CAIRO: Qatar requested Saturday seven Muslim Brotherhood leaders leave their country, according to Amr Darrag, former Minister of Planning and Cooperation and a leading member of the MB’s Freedom and Justice Party (FJP) and the National Alliance Supporting Legitimacy (NASL).
“In order to avoid causing any embarrassment for the state of Qatar, which we found to be a very welcoming and supportive host, some symbols of the Muslim Brotherhood and its political wing—the Freedom and Justice Party—were asked by authorities to move their residences outside the state of Qatar. We have now honored that request,” Darrag posted on his Facebook account.
In addition to Darrag, the six other MB members are FJP spokesperson Hamza Zouba, former MP Ashraf Badr el-Din, FJP Secretary-General Mahmoud Hussein, Essam Talima, Islamic preacher Wagdy Ghoneim and former Minister of Endowment Gamal Abdel Sattar.
As for where those MB leaders are headed, options include South Africa, Latin American countries, Southern Asia, and frequent MB shelters London and Turkey, dissident MB member Khaled Zaafarani told CBC Extra Sunday.
Despite claims MB leaders were prepared for Qatar’s decision, Zaafarani said it disrupts the organization’s order and could be a source of internal conflict.
New crackdown on MB abroad
Zaafarani described the decision as a “new crackdown on the organization.” “It is a big step for Qatar to expel them. Qatar’s support was a basis of hope for the Muslim Brotherhood,” he added.
“Those destinations are an exile to the Muslim Brotherhood members,” he said. “But South Africa and some Latin American countries declared their intentions to welcome the Brotherhood.”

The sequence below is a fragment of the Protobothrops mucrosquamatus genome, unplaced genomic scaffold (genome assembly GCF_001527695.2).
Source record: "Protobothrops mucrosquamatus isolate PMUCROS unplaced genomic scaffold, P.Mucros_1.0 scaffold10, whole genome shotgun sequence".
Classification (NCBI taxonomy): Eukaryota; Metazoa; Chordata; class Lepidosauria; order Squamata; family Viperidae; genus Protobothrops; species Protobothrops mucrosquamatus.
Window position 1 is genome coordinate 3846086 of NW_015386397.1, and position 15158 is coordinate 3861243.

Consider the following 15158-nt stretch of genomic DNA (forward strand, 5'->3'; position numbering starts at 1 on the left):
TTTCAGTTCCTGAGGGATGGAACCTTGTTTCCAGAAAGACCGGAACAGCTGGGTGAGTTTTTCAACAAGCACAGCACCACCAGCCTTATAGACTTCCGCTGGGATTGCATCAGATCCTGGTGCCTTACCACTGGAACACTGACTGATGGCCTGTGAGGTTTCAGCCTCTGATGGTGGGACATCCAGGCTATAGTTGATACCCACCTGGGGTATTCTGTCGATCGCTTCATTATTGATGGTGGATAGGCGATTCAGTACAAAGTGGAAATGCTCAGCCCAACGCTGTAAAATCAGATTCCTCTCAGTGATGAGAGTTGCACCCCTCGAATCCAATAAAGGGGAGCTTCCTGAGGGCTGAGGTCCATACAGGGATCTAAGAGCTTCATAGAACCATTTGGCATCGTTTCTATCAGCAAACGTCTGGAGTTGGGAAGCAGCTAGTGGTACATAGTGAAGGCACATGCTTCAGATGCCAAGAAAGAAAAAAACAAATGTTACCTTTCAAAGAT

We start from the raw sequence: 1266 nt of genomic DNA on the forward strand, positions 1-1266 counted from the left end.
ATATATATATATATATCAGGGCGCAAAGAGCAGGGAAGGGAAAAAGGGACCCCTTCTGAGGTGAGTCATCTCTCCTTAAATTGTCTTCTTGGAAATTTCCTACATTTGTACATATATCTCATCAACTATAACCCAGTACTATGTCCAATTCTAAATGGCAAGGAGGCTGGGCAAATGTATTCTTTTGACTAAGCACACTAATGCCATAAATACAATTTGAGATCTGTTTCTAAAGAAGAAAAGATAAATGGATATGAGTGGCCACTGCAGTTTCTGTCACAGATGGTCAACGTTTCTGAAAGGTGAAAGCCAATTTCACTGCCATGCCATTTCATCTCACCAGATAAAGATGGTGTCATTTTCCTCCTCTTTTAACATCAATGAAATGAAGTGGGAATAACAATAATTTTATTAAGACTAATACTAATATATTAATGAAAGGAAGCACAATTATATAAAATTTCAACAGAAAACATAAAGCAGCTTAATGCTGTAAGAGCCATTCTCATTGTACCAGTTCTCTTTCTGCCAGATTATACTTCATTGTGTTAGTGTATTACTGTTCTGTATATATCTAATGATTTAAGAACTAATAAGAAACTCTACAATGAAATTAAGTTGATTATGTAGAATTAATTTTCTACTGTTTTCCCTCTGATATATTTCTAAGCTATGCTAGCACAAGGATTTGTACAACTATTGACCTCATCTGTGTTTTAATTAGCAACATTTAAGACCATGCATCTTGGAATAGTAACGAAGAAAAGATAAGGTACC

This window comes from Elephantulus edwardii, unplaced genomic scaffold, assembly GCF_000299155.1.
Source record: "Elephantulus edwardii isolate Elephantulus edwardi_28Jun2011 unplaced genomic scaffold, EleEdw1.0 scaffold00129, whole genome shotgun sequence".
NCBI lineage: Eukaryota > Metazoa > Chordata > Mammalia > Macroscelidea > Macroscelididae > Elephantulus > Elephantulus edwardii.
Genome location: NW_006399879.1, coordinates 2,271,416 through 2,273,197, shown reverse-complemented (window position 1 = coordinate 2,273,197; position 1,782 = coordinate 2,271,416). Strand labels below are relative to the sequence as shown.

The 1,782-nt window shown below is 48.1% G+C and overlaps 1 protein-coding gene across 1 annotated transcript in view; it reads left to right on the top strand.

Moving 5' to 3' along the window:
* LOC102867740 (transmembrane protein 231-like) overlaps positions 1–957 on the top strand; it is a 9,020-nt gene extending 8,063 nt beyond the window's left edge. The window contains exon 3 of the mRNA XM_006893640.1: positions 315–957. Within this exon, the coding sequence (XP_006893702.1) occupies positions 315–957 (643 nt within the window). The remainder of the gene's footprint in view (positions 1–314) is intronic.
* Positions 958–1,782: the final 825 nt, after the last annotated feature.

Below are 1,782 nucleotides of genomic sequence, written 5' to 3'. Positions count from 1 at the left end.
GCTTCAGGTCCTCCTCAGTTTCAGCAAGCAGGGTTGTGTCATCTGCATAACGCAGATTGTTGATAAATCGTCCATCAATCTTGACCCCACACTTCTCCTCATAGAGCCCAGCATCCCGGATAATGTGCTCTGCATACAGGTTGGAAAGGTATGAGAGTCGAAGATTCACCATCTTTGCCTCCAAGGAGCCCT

However, Zaafarani also said the MB’s power would be limited in those countries.
Unlike Darrag and Ghoneim, who thanked Qatar for its support, MB figures such as Azza Garraf, Aisha Khairat el-Shater and Ahmed Mogheer expressed their discontent over Qatar’s decision, calling on Muslim Brotherhood members to “stay strong,” Al-Arabiya reported Saturday, quoting some of their tweets.
Meanwhile, Egypt’s Attorney General Hisham Barakat addressed his staff’s International Cooperation Department Saturday to demand the legal pursuit of the seven expelled MB members, and their delivery to Interpol.
The expulsion comes following a Gulf Cooperation Council (GCC) decision to take action on Qatar’s host role for the MB, especially after its ban in Egypt, which has been a source of tension between Qatar and Egypt, El-Azab El-Tayeb, Al-Ahram’s vice-president told CBC Extra Sunday.
International pressure against the MB is also due to a change of regional policies due to the U.S. campaign in the region to obtain Arab cooperation in the fight against the Islamic State (IS), and international and regional criticism of Qatar’s pro-Islamist stance as promoting militants seeking jihad in Iraq and Syria.
Syrian Foreign Ministry spokesperson Waleed Muallem said in an Aug. 25 press conference that Qatar and Turkey supported militant groups like the Al-Qaida affiliated Nusra Front in Syria.
Thus, Qatar’s move could “mark an easing of a bitter regional quarrel over the Persian Gulf monarchy’s sheltering of fugitive figures from the Islamist movement,” the Los Angeles Times reported Saturday.
It remains unclear how this move will affect the Qatari state-owned Al Jazeera’s media stance, which has been critical of current Egyptian leadership and biased towards the Muslim Brotherhood. But until Sunday morning, Al Jazeera Mubasher Misr continued to report on “anti-military coup” protests.